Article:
The Divine Voice
Over the past several years Stephen Webb, professor of religion and philosophy at Indiana’s Wabash College, has directed his highly tuned theological senses to a variety of subjects outside the typical confines of academic theology. He has examined food production and consumption in Good Eating, and the relationship between the teaching of religion and education in Taking Religion to School. In The Divine Voice Webb focuses on sound, particularly the act of proclamation. “This is a book about what it might mean to take sound seriously as the most characteristic medium of biblical revelation and Christian mission,” he writes.
Since Christians believe that God speaks creation into existence and that the chief end of humanity is the praise of God, it is strange that Christian thinkers have not paid more attention to sound and acoustic imagery. Webb does not, however, offer a systematic approach to a theology of sound. Rather, his book offers a series of distinct and loosely connected explorations into the Christian “soundscape.”
Focusing on Romans 10:17, “Faith comes through hearing,” Webb engages the work of the late Jesuit scholar Walter Ong, whom he sees as a prophet of the primacy of the oral over the written. “Regardless of questions about his historiography and his metaphysics, Ong succeeds in articulating a social theory of the spoken word that shows how the reality of sound entails a relational and transformative account of truth. We are called by the Word, just as we are brought into relationship with others through words,” Webb states. His reading of Ong sets up an argument for sound as the medium of revelation—an argument that includes a reflection on deafness.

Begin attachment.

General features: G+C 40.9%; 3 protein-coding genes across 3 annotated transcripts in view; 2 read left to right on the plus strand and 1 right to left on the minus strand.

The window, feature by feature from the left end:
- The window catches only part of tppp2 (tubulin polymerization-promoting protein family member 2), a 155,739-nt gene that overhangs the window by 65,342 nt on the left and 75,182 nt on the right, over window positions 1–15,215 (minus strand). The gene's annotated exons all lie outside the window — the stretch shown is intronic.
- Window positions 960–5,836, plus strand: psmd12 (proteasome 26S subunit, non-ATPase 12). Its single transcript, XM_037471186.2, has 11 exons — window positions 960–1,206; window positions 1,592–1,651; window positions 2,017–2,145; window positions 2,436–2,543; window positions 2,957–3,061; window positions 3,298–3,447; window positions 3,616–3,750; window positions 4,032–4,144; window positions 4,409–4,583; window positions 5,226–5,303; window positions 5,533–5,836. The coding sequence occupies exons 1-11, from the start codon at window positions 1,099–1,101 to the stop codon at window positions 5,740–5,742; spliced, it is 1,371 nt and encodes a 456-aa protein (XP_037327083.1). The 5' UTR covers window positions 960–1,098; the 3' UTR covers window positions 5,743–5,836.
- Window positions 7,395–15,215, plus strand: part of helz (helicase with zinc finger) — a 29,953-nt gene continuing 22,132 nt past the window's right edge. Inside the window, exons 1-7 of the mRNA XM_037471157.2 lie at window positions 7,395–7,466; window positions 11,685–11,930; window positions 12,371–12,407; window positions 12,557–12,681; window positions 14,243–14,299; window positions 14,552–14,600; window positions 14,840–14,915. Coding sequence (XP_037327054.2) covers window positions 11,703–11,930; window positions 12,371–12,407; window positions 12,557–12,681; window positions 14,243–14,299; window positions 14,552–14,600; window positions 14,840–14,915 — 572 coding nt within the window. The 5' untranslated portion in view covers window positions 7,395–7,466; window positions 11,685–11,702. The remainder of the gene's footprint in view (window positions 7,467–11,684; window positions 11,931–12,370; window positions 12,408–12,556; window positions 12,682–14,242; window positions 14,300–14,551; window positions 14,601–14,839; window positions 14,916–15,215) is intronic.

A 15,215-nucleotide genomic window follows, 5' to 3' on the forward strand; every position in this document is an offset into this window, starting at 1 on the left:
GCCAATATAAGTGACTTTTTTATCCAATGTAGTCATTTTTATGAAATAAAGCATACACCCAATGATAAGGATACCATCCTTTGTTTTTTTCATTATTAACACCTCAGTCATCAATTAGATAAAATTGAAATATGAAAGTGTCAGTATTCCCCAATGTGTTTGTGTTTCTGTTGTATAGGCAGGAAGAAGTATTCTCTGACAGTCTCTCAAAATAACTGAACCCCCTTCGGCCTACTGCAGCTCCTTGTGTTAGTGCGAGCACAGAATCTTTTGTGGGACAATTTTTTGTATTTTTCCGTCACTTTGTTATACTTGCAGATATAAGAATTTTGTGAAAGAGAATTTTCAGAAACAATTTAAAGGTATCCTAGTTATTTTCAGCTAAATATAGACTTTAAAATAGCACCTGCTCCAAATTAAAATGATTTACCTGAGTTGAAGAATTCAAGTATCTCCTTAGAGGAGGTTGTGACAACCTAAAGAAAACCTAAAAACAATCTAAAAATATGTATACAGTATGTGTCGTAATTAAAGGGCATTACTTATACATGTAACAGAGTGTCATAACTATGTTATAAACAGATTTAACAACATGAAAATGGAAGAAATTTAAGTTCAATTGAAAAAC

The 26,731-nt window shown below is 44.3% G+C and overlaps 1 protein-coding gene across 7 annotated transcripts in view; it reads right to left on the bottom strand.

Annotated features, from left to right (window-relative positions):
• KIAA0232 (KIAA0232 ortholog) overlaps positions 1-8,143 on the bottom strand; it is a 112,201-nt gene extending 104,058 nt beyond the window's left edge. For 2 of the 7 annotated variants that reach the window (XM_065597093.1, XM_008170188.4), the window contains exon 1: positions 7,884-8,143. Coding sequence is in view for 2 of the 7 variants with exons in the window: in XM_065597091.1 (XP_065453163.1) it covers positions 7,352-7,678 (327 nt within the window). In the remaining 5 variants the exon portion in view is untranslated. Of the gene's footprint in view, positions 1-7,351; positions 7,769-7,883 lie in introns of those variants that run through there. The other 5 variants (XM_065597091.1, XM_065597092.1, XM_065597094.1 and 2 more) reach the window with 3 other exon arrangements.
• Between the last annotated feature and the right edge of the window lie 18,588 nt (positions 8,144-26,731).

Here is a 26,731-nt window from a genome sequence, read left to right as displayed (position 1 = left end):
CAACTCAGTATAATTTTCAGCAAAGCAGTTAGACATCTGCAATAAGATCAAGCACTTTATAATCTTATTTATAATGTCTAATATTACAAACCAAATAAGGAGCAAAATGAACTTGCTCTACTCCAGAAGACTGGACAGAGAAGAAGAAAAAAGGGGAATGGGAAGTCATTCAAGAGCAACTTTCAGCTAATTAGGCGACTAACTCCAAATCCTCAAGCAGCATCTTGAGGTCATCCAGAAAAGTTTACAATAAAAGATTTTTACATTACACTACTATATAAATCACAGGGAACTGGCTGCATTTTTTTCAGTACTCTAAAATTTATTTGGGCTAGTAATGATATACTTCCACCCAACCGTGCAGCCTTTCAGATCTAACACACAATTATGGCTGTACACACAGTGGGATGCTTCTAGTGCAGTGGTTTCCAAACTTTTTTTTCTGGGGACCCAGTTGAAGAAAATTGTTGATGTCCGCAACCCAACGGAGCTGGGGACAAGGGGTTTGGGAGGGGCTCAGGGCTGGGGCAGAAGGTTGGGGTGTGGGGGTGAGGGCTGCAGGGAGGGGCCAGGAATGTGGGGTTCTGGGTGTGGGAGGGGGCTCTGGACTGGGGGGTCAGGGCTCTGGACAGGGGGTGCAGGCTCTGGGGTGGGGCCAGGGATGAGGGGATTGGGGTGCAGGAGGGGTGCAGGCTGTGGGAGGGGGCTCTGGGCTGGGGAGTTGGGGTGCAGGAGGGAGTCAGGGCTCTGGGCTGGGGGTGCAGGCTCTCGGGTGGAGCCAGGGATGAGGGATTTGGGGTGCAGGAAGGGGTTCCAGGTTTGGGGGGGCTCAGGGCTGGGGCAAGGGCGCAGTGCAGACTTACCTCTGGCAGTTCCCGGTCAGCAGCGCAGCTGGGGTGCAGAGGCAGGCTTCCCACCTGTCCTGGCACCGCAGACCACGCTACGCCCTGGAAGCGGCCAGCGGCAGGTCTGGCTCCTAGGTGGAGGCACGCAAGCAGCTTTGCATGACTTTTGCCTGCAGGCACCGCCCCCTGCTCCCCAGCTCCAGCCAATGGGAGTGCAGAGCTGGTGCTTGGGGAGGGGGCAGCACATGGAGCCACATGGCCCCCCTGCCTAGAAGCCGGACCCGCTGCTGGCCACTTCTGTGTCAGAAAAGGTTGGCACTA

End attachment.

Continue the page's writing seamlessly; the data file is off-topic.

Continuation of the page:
Webb is convinced that proclamation is the central Christian activity, and that this activity is undermined by Christian inattention to sound and the voice. Hence, the chapter “Freeing the Christian Voice” focuses on the work of Kristin Linklater, who teaches actors how to free their “natural voice.” This leads to a reflection on women as proclaimers of the gospel, paying special attention to the end of Mark’s Gospel, where the women who discover the empty tomb are told to go and tell the disciples.
In a chapter on stage fright, Moses and Paul play central roles as reluctant speakers. George Whitefield, the influential extemporaneous, open-air preacher of the 18th century’s Great Awakening, also suffered from severe anxiety over public speaking. Webb locates the beginnings of modern-day evangelicalism in the new type of proclamation pioneered by Whitefield. He claims that “much of the subsequent history of Christianity in America can be told from the perspective of sound; simply put, some denominations permit more vocal modulation than others.” Webb sees the Reformation as a recovery of the centrality of proclamation, and his account of that historical period plays a central role in his theology of sound. But Lutherans and Calvinists may find much to disagree with in the broad picture he paints.
Accounts of hearing God’s voice and an argument for thinking of the Bible as a document to be heard as well as read conclude the book. Hermeneutics becomes “acoustemology.” These chapters present Webb at his best—imaginative, thoughtful, wide-ranging and provocative. The broad brush which makes the historical chapters on the Reformation unsatisfying produces something much more compelling when turned in the direction of theory.
The book’s main argument may overemphasize the importance of sound, but this is understandable given the enormous emphasis on the visual in Christian theology and worship. In his conclusion Webb implicitly counters this overemphasis by speaking of the beatific vision as the completion or unification of all the senses. Webb gives us a vital supplement to the overwhelmingly visual nature of our culture. He invites us to listen and speak more attentively both to each other and to the God who speaks all things into being.